The Myths of the Top 10 Myths of PCI-DSS

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A while back, the PCI council published a good article called the Ten Common Myths of PCI-DSS, to basically debunk a few conclusions people (or so they think) might have on PCI-DSS.

After wading deep into this standard for the past 6 years, I am taking a look again at these myths and I am like, Wait a minute, this isn’t exactly correct.

Myth 1 – One vendor and product will make us compliant

This myth is hard to beat. It’s obvious that one vendor and one product doesn’t make anybody compliant since PCI-DSS is so much more than a product or an implementation. It’s the practice of security within an organisation itself. But wait. Not all PCI projects are created equal, and here’s where we call ‘scope reduction’ comes into play. It is possible that a product can significantly reduce scope so much so that it’s almost easy to become compliant. For instance, tokenization. This is a solution created to remove the need of dealing and storing actual card data in a merchant environment. Instead a token is used and is mapped in the token vault provided by a service provider. Hence, the merchant does not have the key or means to decrypt. Of course, they still handle the first time card data is transmitted through, but it removes the need of the merchant to completely fill the dreaded SAQ D-MER as they no longer need to store card data. Or P2PE for instance. When it started, the solution was to provide a point to point encryption so that merchants need not have the means to manage the keys or decrypt the data. Of course, P2PE bombed and they had to revise the standard to make it more realistic.

Myth 2 – Outsourcing card processing makes us compliant

Again – if you outsource card processing, it might not immediately make you compliant but it sure as heck make it a lot easier to be compliant! With the new revisions of SAQ, we have the nicely flavoured SAQ-A and SAQ A-EP for ecommerce merchants to deal with, to avoid the death knell of SAQ D-MER. There are like 9 flavours of SAQ (self assessment questionaire if you are wondering), and merchants might differ in their journey of PCI depending on their business. Outsourcing to a PCI compliant card processor or payment gateway is a great way to reduce your scope. So while this myth is correct, outsourcing is still a great strategy if payment processing is not your core business.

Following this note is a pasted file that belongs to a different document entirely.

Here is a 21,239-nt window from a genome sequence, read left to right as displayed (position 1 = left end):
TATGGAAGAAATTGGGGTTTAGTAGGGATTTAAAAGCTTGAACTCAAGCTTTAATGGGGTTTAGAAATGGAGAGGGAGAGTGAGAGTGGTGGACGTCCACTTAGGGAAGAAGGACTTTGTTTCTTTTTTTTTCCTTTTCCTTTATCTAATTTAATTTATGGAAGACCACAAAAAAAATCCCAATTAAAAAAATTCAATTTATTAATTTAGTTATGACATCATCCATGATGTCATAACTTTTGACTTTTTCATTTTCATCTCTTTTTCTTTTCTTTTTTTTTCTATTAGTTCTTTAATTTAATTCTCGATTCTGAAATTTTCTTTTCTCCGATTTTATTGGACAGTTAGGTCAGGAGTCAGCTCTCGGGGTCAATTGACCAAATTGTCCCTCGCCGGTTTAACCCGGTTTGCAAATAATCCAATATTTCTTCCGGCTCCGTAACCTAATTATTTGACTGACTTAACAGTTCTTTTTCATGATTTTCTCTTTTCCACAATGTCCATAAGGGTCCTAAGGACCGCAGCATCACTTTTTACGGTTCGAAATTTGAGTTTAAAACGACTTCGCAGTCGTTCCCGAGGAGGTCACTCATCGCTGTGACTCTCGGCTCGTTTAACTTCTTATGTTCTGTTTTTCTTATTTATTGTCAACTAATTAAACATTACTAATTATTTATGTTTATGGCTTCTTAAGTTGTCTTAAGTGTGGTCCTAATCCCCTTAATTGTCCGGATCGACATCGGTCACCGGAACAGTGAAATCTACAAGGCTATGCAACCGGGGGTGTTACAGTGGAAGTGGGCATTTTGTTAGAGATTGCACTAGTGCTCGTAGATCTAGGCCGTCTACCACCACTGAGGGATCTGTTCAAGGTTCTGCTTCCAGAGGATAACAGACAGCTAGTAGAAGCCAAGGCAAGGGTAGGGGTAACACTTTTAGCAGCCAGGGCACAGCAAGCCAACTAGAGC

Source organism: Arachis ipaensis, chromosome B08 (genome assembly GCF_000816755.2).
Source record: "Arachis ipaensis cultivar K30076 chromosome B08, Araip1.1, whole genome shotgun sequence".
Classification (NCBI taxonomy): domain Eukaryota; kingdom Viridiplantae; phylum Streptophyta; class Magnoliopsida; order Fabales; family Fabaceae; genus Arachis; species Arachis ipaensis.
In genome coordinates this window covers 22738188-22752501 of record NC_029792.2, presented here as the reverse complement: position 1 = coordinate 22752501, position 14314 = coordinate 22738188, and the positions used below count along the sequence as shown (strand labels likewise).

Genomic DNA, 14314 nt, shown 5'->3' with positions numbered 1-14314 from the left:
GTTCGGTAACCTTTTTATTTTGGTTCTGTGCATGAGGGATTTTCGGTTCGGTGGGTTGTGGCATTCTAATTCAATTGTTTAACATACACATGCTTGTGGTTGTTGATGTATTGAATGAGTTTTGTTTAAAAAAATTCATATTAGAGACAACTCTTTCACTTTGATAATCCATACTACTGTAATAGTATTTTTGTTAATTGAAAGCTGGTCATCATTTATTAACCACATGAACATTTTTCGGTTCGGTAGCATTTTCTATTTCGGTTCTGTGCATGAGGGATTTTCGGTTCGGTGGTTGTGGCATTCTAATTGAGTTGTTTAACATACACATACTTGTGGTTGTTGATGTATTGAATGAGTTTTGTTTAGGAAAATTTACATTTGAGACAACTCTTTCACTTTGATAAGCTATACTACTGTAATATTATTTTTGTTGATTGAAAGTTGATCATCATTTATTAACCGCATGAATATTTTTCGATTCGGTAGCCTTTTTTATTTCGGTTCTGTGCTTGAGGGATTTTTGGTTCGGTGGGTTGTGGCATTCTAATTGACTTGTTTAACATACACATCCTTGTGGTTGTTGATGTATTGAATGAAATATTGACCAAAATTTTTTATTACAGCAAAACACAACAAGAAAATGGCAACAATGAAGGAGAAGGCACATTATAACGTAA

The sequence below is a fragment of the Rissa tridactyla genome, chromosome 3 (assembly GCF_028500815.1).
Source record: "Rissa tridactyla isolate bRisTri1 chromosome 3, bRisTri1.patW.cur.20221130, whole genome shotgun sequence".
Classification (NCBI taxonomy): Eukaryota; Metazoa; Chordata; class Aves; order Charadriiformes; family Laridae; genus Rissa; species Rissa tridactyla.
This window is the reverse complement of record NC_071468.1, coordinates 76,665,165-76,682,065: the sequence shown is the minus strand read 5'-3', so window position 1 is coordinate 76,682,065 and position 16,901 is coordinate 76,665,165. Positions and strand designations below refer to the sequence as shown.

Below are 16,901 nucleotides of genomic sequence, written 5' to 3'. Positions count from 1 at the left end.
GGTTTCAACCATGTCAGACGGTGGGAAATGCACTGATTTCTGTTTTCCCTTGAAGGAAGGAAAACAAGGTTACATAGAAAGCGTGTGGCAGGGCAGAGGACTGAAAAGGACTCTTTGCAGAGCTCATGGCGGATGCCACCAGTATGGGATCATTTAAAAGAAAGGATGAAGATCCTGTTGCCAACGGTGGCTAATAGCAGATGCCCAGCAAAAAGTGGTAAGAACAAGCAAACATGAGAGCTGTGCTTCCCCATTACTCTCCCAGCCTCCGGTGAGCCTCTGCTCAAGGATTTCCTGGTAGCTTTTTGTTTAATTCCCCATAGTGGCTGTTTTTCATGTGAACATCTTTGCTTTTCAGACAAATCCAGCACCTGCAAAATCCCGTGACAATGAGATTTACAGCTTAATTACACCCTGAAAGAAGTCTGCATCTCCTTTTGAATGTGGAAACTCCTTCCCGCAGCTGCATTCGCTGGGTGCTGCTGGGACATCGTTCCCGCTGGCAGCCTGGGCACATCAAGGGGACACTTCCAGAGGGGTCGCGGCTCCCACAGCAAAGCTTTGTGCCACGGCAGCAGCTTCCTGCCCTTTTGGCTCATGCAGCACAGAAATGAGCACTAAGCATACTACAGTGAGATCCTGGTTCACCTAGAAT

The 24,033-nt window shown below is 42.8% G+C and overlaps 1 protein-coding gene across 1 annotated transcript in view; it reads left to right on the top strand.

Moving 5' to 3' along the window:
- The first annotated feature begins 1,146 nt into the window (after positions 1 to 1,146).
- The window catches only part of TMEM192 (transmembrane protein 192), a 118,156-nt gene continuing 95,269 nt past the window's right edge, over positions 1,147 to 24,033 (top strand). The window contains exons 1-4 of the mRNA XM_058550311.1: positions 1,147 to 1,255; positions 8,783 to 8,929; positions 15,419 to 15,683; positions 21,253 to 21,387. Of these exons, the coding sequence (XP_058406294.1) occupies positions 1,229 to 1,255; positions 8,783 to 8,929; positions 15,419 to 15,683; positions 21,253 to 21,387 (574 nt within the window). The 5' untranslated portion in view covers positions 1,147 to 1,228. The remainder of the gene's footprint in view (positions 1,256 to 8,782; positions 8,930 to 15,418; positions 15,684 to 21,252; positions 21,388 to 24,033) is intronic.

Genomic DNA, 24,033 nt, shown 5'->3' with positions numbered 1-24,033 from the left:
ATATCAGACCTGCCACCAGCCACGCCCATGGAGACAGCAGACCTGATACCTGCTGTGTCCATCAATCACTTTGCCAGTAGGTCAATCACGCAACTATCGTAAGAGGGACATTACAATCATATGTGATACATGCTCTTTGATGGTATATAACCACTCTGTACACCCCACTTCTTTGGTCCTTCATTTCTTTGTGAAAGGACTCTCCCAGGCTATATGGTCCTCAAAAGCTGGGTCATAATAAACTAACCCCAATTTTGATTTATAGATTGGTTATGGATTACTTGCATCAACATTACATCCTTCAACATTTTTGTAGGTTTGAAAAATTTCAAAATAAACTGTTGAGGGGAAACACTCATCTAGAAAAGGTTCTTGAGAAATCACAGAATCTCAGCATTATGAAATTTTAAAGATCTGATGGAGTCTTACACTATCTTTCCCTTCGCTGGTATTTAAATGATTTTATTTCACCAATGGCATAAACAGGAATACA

Myth 3 – PCI compliance is an IT project

Everyone will nod their head in the board room and steering com and agree to this one sagely. But from experience, I will tell you, whether it’s business or IT project – IT guys will be significantly involved in it. If you think you can breeze through this sucker the way you championed through ISO27001, you are in for a little surprise. A large part of the 12 requirements deal with technical requirements, from firewall configuration to antivirus to logical access controls. Logging and key management are significant challenges we find, and an entire requirement 6 deals with patch management and secure coding practices. So, if you are not familiar with terms like OWASP, KEK, DEK, WSUS, TACACS/ACS/LDAP, XSS, CSRF,CVE and all these, it’s time to get cracking. Having done both ISO27001 and PCI, we can say the ISO is more of a best practice/guideline on security while PCI is a standard. It’s either you do or do not. There is no try.